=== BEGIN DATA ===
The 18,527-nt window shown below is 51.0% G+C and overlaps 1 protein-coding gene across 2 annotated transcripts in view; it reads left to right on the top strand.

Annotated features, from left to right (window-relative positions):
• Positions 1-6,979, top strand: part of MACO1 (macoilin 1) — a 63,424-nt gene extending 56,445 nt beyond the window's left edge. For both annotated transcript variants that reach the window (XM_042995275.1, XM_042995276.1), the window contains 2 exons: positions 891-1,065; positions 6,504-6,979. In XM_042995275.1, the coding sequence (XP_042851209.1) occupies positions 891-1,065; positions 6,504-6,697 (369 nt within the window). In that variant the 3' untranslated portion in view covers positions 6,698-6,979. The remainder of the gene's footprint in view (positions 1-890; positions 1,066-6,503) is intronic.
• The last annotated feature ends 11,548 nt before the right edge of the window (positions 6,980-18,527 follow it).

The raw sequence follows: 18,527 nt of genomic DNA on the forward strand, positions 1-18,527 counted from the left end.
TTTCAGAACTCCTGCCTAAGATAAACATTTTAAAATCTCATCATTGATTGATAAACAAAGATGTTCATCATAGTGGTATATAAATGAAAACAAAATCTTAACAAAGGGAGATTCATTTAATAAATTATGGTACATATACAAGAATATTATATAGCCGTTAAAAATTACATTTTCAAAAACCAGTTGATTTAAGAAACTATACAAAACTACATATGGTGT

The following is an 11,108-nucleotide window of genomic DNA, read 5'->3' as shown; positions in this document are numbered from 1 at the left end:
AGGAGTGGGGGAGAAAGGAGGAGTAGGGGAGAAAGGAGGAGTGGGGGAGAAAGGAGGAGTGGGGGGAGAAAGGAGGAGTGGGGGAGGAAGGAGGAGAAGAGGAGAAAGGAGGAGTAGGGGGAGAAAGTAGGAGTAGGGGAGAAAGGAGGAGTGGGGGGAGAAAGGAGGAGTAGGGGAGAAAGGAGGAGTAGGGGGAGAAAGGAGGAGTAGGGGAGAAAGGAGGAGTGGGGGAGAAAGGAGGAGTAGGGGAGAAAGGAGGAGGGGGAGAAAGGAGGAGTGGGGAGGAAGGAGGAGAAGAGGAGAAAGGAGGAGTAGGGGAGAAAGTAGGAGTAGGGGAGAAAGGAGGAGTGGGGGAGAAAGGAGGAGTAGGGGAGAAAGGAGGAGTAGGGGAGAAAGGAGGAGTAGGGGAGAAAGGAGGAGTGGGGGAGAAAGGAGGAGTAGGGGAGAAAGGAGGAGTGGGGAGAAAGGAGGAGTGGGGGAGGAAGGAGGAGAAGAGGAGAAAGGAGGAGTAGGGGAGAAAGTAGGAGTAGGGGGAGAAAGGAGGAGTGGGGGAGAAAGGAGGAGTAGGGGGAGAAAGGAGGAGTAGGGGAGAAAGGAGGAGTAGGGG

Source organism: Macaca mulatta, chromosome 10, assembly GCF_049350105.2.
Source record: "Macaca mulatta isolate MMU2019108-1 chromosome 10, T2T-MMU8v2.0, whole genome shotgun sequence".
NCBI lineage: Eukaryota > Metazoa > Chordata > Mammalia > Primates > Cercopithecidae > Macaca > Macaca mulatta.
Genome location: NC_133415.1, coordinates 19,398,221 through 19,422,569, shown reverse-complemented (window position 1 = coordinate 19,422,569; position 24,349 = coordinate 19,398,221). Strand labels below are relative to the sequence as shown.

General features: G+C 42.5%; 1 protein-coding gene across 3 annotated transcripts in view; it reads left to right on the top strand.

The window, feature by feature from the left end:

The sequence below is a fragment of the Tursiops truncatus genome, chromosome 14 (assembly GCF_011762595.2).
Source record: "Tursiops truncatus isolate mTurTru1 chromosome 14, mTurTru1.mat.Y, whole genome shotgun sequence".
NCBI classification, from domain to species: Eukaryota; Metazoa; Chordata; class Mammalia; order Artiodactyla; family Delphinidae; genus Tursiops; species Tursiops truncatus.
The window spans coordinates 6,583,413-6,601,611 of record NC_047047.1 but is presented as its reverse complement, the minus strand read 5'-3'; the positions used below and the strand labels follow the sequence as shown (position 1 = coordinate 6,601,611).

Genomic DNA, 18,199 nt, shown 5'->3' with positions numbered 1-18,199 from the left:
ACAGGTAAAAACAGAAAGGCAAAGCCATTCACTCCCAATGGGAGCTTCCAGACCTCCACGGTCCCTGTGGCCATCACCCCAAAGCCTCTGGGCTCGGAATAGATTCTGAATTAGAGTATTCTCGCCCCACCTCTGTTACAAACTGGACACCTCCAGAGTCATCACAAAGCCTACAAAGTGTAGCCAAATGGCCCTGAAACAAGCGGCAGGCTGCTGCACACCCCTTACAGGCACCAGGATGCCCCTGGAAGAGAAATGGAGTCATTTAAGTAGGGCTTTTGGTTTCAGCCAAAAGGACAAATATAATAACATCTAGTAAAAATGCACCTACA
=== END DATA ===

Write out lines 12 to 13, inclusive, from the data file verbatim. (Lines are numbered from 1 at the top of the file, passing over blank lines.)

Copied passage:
Genome location: NC_133415.1, coordinates 19,398,221 through 19,422,569, shown reverse-complemented (window position 1 = coordinate 19,422,569; position 24,349 = coordinate 19,398,221). Strand labels below are relative to the sequence as shown.

General features: G+C 42.5%; 1 protein-coding gene across 3 annotated transcripts in view; it reads left to right on the top strand.